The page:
Vienna, March 31 – The Portal-Credo.ru religious news site, whose independent writing about religious affairs and active defense of the rights of every individual to practice the religion of his or her own choice angered the Moscow Patriarchate, is suspending operation after an eight-year run because it lacks the funding to continue its work.
In a message to readers posted on the site today, Aleksandr Soldatov, the site’s chief editor, explains that the wisdom of Ecclesiastes that “to everything there is a season,” including “a time to speak” and “a time to be silent” and that unfortunately, the time to “be silent” has arrived for Portal-Credo (www.portal-credo.ru/site/?act=anons&id=5394).
Some may see this as “a sign of weakness” or “the absence of ‘an effective business model.’” That may be partially true, but “those searching ‘an effective business model’ do not occupy themselves with the defense of persecuted believers in Russia and do not write the truth about the suffering of thousands of people who are guilty only in that they ‘believe incorrectly.’”
The “keys” to such a model, he continues, “today are in the hands of the oppressors and the clericalizers, those [who have] a dream about enormous earthly power and control over society and [who] link its resources with the ideology of ‘a state church,’” and who by their actions “discredit themselves and Holy Orthodoxy itself.”
“It is impossible to see” as inspired by Christ the actions of those who acting in the name of the Church “drive out by force those who think differently or even their out Orthodox brothers from their churches and prayer houses,” constantly demand the transfer of property, and “threaten with all sorts of ‘misfortune’ and repression honest journalists who are brave enough to speak the truth.”
“Service to God’s Word and faithfulness to the Truth are indivisibly connected with the defense of those who are being persecuted,” Soldatov says, and he adds that he sees “his duty as a Christian journalist” in those terms,” a vision that has informed the work of Portal-Credo throughout its years of operation.
Despite that motivation, the chief editor continues, Portal-Credo “was and remains a secular one, open for contacts with representatives of other confessions and unbelievers and ready to defend the human right to freedom of belief whatever that faith might be,” a commitment that has put the site at odds with others and made it more difficult to find funding.
Portal Credo’s approach is based on the following “professional axioms: honesty and objectivity, separation of fact from commentary, and the presentation of various points of view on one and the same subject.” In most places, those values would not represent a challenge, but in Russia today, they unfortunately do.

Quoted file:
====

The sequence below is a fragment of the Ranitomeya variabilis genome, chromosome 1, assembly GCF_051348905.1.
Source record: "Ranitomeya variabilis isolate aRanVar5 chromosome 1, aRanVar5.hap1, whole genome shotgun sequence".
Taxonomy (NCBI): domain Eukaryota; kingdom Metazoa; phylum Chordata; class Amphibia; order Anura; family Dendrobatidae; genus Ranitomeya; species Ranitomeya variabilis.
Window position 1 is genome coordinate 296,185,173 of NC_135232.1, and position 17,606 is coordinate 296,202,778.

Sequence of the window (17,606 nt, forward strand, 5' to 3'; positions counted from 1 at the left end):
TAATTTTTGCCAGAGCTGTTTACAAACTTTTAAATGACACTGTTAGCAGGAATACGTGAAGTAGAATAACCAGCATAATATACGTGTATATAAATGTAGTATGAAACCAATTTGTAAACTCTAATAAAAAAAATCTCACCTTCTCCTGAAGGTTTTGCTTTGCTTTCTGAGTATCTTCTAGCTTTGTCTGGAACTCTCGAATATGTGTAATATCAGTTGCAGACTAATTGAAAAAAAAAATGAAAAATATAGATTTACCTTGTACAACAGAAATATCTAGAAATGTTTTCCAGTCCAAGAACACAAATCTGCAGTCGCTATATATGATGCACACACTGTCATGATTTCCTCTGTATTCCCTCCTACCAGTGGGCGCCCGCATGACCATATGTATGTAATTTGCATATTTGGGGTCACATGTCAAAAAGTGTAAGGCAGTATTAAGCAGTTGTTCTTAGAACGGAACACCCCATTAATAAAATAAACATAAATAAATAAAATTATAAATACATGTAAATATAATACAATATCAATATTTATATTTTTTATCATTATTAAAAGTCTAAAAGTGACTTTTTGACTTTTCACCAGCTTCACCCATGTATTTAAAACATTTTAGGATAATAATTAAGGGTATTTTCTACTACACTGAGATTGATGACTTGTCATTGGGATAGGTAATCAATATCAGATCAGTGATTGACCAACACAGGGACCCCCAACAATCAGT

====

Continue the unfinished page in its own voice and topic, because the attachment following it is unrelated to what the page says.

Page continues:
And those problems are behind the difficulties of finding “’an effective business model’ for such a resource.” The Russian government is only going to support “clerical or propagandistic media, which have nothing in common with independent journalism as ‘the fourth power’ and an institution of civil society.”
At the same time, religious confessions “in their majority” support media outlets that present their point of view and seek to recruit others to it, a charge that more often than not precludes the kind of journalistic balance that Portal Credo has always sought to maintain. And Soldatov adds, there is little interest in the advertizing market for a site like his.
Yet another reason – indeed, while Soldatov does not say so, perhaps the main one – is his belief that “Portal-Credo.ru must occupy the niche of a professional media outlet concerning the persecution and discrimination on the basis of faith, about those aspects of religious life in the post-Soviet space” which are either neglected or subject to censorship.
(Among these is what some call “alternative” Orthodoxy, those followers of the Eastern Christian tradition in Russia and elsewhere who refuse to subordinate themselves to the Moscow Patriarchate. Portal-Credo’s coverage and defense of them have drawn fire from the Patriarchate and beyond question helps to explain the site’s current financial difficulties.)
Soldatov concludes his statement by saying that Portal Credo is going for “a small Easter break but that [he and it] will not say good bye. Even if our plans are not fated to be realized, the Portal will not disappear. We will continue to work within the measure of our strength and possibilities.”
The longtime editor calls on all those who read his statement and who wish to help to get in contact with him electronically at either email@example.com or firstname.lastname@example.org And Soldatov promises to answer such messages, again as his “strength and possibilities” will permit.
With the suspension of Portal-Credo.ru, the people of Russia have lost one of the most important defenders of one of their most important rights, and those both in Russia and abroad who seek to track the fate of religious freedom and civil society there have lost one of the most important sources of information.
The author of these lines very much hopes that Portal-Credo will return soon, defending the rights of all residents of Russia to practice their beliefs and providing the rest of us with so much valuable information and commentary – which unlike many other sites in this area Portal- Credo.ru has always carefully labeled and kept separate.